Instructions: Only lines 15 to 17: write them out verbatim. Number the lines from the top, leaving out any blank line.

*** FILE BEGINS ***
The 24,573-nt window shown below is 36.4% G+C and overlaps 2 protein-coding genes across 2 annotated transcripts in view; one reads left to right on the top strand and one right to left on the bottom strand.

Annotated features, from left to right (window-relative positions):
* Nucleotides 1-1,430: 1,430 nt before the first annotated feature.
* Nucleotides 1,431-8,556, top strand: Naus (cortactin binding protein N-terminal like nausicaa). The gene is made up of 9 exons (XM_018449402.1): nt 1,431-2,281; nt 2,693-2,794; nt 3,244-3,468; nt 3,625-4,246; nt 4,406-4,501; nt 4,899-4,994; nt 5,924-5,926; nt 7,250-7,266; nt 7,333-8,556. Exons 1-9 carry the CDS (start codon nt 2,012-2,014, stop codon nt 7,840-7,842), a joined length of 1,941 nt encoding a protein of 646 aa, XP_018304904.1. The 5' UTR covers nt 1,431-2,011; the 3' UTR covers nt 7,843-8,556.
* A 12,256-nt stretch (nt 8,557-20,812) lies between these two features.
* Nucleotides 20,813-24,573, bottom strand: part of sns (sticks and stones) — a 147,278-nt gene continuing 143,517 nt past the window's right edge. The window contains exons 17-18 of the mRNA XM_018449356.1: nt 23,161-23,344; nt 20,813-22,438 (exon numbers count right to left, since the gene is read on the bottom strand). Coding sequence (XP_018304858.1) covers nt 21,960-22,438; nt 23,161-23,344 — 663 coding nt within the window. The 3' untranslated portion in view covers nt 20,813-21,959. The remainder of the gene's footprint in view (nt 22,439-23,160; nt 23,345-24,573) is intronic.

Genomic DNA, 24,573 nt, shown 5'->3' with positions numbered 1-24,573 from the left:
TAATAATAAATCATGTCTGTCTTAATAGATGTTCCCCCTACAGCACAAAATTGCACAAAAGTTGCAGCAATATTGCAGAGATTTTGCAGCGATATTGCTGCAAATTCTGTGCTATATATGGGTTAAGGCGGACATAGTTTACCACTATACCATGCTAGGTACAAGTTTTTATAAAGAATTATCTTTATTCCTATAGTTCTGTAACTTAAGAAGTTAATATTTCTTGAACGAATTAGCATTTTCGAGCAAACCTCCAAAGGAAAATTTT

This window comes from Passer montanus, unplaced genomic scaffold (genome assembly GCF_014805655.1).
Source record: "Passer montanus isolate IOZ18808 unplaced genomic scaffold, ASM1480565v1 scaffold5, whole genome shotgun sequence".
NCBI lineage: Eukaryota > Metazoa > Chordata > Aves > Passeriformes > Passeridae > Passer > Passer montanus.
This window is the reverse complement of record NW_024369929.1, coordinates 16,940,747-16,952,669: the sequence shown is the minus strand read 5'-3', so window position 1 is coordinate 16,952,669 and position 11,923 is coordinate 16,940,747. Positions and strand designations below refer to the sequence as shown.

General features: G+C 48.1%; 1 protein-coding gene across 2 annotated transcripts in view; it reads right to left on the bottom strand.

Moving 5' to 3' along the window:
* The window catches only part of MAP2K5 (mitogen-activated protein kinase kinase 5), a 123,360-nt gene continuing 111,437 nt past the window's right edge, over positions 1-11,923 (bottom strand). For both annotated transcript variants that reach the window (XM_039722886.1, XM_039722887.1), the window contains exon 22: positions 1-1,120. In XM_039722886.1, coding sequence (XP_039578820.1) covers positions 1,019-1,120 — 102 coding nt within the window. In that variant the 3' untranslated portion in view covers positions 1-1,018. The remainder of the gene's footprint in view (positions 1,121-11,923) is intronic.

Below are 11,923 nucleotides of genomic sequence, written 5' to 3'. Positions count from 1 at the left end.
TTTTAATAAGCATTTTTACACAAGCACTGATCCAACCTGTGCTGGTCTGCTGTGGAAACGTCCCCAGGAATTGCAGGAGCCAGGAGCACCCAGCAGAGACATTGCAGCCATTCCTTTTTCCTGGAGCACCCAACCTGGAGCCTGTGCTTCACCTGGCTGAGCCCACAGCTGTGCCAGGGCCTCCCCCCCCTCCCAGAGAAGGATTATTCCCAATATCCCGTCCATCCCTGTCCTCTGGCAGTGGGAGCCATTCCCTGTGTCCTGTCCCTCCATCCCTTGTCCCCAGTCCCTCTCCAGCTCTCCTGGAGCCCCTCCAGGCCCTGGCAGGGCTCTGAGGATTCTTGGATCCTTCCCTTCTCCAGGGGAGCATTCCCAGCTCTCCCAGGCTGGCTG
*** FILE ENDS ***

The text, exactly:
* The window catches only part of MAP2K5 (mitogen-activated protein kinase kinase 5), a 123,360-nt gene continuing 111,437 nt past the window's right edge, over positions 1-11,923 (bottom strand). For both annotated transcript variants that reach the window (XM_039722886.1, XM_039722887.1), the window contains exon 22: positions 1-1,120. In XM_039722886.1, coding sequence (XP_039578820.1) covers positions 1,019-1,120 — 102 coding nt within the window. In that variant the 3' untranslated portion in view covers positions 1-1,018. The remainder of the gene's footprint in view (positions 1,121-11,923) is intronic.

Below are 11,923 nucleotides of genomic sequence, written 5' to 3'. Positions count from 1 at the left end.
TTTTAATAAGCATTTTTACACAAGCACTGATCCAACCTGTGCTGGTCTGCTGTGGAAACGTCCCCAGGAATTGCAGGAGCCAGGAGCACCCAGCAGAGACATTGCAGCCATTCCTTTTTCCTGGAGCACCCAACCTGGAGCCTGTGCTTCACCTGGCTGAGCCCACAGCTGTGCCAGGGCCTCCCCCCCCTCCCAGAGAAGGATTATTCCCAATATCCCGTCCATCCCTGTCCTCTGGCAGTGGGAGCCATTCCCTGTGTCCTGTCCCTCCATCCCTTGTCCCCAGTCCCTCTCCAGCTCTCCTGGAGCCCCTCCAGGCCCTGGCAGGGCTCTGAGGATTCTTGGATCCTTCCCTTCTCCAGGGGAGCATTCCCAGCTCTCCCAGGCTGGCTG